There’s no doubt it’s a good time to be a seller of hotels. The average selling price per room year-over-year (YOY) catapulted 28 percent to $150,223 per room in the first half of 2014, compared to $117,300 at the same time last year. Prices in the first half also increased 17 percent over the year-end 2013 total of $128,352.
Buyer competition is intense, as real estate investment trusts and private equity groups with similar investment objectives compete for the larger, high-end hotels in central business districts (CBDs) of major cities—most of which have now fully recovered economically. The competition is similar for hotels in the top resort destinations, which have been a bit slower to recover. Subsequently, these assets still have substantial earnings and appreciation potential ahead.
Internal transaction metrics for the sales mix in the first half show that, proportionately, hotel transfers larger than 200 rooms have more than doubled YOY. Transfers in the luxury, upper-upscale and upscale chain scales are up 57 percent and hotels in CBDs and resort locations are up 39 percent. It’s a significant shift toward institutional type quality assets.
Ascending from the cyclical low established in 2009, selling prices are at record highs in the luxury, upscale, upper-midscale and midscale sectors and at CBD, airport and major suburban locations.
The three highest priced markets in the first half are New York at $619,154 per room, San Francisco at $383,924 and Miami at $363,294. Although a useful guideline, investors are cautioned that valuations are always hotel and location specific and sample sizes are small.
Seller and Buyer Activity
For hotels with a selling price reported into the public domain, investor activity in the first half totaled $7.5 billion. When reviewing the upcoming projects scheduled to close in the second half of 2014, it is anticipated that investment activity for the year should be close to the $17.2 billion reported for 2013.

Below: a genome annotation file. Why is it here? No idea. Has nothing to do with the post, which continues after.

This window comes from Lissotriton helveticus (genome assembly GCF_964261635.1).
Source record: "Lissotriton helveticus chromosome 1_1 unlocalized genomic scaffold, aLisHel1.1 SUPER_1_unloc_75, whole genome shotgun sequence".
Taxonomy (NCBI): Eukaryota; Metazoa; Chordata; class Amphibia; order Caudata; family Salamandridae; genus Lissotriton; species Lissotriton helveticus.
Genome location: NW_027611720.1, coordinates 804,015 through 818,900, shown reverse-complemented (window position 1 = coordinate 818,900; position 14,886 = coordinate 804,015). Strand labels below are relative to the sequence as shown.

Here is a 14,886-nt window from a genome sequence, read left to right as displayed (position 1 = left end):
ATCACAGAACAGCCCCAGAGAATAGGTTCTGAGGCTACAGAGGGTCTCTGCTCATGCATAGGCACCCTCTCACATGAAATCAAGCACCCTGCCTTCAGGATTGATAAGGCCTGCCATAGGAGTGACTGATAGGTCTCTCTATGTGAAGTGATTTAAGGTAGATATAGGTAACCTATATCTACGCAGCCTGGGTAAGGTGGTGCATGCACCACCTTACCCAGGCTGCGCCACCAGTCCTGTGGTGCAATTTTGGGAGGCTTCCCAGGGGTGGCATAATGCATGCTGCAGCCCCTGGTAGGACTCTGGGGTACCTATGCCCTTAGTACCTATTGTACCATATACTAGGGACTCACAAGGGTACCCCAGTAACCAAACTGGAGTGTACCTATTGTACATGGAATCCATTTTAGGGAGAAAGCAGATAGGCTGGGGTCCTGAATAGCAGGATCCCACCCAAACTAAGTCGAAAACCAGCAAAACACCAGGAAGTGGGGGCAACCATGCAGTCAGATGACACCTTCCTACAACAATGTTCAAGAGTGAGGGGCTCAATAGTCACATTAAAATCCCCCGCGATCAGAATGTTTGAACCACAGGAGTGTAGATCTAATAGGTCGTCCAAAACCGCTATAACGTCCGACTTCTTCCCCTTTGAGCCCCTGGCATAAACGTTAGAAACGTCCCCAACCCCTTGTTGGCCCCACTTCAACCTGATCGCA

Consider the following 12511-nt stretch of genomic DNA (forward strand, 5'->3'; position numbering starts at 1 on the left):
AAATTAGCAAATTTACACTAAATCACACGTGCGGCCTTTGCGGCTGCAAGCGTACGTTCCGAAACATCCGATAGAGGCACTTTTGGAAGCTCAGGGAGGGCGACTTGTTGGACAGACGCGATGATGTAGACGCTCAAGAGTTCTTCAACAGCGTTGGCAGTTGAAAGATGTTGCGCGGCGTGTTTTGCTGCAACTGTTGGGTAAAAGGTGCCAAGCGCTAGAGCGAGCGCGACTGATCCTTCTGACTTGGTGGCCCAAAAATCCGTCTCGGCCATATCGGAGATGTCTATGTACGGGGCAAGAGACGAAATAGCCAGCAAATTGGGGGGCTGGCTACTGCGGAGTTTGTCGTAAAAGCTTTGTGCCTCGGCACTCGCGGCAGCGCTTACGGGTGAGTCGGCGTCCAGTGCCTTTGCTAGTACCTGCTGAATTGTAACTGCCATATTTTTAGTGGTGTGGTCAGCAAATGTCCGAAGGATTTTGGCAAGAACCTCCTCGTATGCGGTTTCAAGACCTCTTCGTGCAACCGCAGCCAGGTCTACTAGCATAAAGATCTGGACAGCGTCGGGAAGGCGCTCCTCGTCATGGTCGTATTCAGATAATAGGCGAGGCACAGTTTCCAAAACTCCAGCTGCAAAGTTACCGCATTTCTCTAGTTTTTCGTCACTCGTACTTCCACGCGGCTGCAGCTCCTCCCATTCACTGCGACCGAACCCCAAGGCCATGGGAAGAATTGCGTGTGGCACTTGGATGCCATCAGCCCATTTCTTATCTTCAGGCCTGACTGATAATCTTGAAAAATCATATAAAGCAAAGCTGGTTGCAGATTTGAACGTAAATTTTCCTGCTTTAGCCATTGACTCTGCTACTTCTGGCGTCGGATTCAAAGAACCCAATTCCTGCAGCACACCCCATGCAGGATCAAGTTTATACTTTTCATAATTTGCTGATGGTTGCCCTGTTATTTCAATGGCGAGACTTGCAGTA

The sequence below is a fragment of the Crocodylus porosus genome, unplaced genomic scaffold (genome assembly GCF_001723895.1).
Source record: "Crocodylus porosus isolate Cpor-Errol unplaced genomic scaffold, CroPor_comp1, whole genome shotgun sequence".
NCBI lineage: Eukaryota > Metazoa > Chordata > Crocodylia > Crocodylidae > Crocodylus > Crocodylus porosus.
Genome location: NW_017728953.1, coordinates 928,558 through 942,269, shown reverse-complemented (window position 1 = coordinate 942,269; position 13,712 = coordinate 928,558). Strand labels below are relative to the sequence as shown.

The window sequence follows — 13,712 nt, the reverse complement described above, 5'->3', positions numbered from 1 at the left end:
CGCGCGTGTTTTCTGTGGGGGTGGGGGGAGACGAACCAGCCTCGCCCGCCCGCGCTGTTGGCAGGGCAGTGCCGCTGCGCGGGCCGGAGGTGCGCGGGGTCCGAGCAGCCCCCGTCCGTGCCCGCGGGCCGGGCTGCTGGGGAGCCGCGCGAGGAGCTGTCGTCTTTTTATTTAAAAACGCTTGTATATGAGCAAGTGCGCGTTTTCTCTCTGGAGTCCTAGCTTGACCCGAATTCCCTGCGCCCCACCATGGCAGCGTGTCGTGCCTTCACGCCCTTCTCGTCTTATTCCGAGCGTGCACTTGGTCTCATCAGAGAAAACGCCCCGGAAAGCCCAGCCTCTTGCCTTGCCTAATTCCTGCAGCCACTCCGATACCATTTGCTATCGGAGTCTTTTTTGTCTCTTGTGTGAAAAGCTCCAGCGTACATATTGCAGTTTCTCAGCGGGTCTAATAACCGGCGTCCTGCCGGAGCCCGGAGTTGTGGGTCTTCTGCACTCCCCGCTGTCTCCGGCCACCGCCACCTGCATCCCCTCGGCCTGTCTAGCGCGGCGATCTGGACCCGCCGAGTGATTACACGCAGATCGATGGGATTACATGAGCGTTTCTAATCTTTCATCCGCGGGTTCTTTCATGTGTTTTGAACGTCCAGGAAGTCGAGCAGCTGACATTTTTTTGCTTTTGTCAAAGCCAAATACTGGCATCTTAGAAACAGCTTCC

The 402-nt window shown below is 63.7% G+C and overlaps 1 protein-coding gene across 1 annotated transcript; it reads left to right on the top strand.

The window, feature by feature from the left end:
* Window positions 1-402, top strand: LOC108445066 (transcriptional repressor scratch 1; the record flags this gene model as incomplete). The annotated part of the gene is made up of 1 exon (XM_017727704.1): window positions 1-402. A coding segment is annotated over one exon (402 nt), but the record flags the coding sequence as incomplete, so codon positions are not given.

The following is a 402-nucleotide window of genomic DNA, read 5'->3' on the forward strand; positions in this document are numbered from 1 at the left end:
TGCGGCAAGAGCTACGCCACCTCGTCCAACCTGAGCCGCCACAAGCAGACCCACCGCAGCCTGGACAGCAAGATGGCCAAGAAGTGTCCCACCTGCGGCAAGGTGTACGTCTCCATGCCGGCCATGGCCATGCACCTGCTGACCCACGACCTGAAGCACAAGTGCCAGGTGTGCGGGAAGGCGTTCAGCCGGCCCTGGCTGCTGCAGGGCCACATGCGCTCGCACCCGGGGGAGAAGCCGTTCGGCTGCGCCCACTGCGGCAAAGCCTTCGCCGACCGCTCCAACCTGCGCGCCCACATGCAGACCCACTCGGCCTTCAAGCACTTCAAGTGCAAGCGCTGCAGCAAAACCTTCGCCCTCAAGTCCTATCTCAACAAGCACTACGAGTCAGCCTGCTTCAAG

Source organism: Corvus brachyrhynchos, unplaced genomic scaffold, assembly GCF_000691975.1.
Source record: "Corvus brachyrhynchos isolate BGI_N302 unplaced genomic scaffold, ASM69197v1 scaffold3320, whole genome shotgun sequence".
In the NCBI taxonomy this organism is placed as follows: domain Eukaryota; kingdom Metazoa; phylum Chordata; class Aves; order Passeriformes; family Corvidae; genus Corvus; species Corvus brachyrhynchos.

A complete economic recovery, a forecast for continued steady economic growth, receptive capital markets and a docile pipeline make it an interesting time for investors. Depending on the makeup of their portfolios, it could be an ideal time to be both a seller of hotels, or conversely, an acquirer of additional assets. It could also be opportune to hold existing assets seeking additional asset appreciation and operating improvement, too.
Private equity funds and hotel companies who acquired undervalued assets earlier near the bottom of the cycle assumed the risks associated with the economic recovery and provided additional investment for the repositioning of their assets. They are now close to the end of their holding periods and are active sellers accounting for 60 percent of all selling volume in the first half of 2014. It’s an excellent time to dispose of these assets. Interest rates are attractive, cap rates are low and competition for prized assets combine to produce selling prices at peak levels.
Conversely, publicly traded REITs, having trimmed their portfolios earlier, have slowed their selling activity. Over the last two years they have been mostly adding recovered properties with stabilized earnings to their portfolios. REITs accounted for 36 percent of all buyer activity in the first half. A few equity funds with investment objectives similar to REITs are looking for assets with further development potential, which may often include a residential component. Like REITs, they, too, plan for a longer holding period.
In 2013, there was $17.2 billion of hotel investment activity with reported selling prices. Total investment activity increased to $21.8 billion when partial interest sales and estimates for hotels without reported selling prices was considered and the valuation of merger activity was added in.
During the first half of 2014, these property transfers exceeded last year’s pace. As a result, Lodging Econometrics anticipates that total industry wide investment activity could finish as high as $25 billion in 2014.